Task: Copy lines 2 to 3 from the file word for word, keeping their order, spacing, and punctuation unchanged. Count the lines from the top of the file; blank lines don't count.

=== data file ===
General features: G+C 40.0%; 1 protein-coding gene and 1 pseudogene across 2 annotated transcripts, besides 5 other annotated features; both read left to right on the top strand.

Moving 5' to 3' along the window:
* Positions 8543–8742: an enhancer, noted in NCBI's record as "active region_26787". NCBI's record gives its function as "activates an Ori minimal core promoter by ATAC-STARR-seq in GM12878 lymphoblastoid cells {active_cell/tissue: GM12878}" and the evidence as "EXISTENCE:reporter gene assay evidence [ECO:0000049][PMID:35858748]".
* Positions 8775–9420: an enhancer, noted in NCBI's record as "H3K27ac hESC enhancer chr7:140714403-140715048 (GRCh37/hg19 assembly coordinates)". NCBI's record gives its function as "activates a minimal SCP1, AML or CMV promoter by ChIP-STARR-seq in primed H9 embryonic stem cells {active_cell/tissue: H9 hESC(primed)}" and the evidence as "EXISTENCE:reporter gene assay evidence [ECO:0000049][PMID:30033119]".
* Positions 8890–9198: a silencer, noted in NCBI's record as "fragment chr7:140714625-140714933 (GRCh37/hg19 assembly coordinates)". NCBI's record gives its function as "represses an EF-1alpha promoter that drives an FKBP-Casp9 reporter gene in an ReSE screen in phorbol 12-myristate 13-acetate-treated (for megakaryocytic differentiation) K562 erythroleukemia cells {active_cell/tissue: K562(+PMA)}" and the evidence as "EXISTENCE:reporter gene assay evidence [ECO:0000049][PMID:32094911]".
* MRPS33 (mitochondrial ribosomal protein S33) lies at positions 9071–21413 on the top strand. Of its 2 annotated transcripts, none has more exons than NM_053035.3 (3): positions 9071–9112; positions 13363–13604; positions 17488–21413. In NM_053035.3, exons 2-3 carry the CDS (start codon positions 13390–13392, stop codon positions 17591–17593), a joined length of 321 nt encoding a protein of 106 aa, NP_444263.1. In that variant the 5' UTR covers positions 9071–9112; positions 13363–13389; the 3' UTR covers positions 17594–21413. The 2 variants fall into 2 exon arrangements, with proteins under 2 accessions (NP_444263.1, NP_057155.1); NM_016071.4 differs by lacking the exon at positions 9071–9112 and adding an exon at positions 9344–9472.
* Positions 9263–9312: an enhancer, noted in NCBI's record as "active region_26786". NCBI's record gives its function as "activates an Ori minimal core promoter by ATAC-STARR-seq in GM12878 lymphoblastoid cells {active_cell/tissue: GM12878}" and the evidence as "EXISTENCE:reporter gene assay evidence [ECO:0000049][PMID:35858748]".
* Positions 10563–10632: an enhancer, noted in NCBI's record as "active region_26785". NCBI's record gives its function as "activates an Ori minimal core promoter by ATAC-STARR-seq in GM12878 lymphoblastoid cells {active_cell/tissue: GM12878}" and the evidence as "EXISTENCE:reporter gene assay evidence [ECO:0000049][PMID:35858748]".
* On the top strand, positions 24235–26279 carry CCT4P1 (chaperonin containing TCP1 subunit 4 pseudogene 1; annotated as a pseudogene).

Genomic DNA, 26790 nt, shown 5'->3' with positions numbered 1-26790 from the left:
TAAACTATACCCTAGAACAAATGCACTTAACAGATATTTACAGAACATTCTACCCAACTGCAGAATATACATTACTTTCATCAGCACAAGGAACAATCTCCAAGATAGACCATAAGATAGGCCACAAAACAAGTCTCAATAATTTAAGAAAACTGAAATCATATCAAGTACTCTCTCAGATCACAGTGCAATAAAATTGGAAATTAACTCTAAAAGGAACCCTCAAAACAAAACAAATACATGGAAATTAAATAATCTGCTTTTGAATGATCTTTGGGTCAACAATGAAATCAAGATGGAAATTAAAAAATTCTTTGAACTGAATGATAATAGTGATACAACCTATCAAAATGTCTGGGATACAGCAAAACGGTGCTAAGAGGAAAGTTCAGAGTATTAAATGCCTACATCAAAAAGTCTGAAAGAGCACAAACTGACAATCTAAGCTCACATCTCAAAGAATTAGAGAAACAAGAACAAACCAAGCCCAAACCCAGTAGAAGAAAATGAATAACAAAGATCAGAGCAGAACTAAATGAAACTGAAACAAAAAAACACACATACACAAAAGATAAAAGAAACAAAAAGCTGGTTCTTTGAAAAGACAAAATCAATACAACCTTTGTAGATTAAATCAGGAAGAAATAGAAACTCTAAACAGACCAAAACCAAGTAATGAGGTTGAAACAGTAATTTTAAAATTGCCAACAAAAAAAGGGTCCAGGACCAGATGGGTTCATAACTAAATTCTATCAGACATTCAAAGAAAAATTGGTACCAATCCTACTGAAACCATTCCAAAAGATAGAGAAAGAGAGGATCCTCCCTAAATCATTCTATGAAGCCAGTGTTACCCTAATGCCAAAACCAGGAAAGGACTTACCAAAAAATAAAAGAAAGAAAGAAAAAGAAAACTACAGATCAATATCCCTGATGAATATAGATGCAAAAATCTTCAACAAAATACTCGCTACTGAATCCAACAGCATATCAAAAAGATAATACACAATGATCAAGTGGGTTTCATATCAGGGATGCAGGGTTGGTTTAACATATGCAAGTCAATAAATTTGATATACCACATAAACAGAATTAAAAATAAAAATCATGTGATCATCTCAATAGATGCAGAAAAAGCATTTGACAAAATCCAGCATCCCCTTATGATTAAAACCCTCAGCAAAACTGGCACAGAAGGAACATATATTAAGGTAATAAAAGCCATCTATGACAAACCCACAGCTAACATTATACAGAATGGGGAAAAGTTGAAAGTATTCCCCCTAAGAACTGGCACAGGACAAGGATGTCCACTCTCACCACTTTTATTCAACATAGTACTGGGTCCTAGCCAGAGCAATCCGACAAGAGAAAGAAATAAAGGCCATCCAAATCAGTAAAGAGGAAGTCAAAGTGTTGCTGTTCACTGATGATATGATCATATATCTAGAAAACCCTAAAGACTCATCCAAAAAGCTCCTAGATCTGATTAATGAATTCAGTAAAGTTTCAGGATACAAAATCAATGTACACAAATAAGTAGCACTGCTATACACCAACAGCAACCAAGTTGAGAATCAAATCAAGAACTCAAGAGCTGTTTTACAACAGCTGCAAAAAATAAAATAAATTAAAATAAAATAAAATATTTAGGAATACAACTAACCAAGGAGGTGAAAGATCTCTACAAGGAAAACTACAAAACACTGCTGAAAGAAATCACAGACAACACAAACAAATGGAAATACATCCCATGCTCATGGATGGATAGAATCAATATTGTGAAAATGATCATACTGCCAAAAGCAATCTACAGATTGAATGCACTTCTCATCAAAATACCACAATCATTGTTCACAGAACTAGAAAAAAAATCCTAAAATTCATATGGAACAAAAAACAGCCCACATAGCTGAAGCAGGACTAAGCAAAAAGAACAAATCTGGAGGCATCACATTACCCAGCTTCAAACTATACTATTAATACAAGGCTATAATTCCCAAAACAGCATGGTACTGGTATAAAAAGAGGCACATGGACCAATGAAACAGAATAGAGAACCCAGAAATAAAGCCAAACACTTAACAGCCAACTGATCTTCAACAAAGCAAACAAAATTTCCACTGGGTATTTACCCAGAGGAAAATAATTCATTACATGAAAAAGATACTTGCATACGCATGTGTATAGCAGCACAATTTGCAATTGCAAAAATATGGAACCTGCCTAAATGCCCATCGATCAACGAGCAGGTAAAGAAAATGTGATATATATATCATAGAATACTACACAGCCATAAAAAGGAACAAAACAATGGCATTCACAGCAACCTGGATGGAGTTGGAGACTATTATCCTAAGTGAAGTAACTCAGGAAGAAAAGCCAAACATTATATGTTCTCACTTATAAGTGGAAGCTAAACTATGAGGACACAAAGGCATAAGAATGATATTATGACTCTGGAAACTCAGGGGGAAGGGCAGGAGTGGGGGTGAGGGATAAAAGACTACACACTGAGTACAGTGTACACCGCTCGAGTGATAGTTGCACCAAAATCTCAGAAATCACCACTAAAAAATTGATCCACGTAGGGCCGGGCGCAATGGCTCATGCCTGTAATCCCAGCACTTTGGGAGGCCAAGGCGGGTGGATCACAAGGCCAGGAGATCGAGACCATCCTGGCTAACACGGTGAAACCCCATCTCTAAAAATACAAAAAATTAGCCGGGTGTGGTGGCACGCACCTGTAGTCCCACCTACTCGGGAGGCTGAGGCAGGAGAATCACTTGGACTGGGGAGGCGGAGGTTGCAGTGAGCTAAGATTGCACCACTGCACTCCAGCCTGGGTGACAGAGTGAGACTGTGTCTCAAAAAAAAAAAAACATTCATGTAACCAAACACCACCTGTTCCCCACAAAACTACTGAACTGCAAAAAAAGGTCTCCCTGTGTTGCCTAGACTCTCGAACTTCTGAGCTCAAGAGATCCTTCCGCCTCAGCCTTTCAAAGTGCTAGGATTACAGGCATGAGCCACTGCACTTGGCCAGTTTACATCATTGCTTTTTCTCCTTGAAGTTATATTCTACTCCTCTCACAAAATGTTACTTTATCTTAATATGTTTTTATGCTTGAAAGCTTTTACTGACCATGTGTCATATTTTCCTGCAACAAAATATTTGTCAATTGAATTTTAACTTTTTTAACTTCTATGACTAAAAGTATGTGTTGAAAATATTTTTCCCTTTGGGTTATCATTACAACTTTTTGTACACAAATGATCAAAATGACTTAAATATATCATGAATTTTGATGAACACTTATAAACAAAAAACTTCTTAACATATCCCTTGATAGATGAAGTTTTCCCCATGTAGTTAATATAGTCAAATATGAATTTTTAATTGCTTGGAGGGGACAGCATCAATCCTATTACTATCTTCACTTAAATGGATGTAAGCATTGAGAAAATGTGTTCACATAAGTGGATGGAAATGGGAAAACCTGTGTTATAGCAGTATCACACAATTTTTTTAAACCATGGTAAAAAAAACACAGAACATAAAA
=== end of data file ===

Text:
Moving 5' to 3' along the window:
* Positions 8543–8742: an enhancer, noted in NCBI's record as "active region_26787". NCBI's record gives its function as "activates an Ori minimal core promoter by ATAC-STARR-seq in GM12878 lymphoblastoid cells {active_cell/tissue: GM12878}" and the evidence as "EXISTENCE:reporter gene assay evidence [ECO:0000049][PMID:35858748]".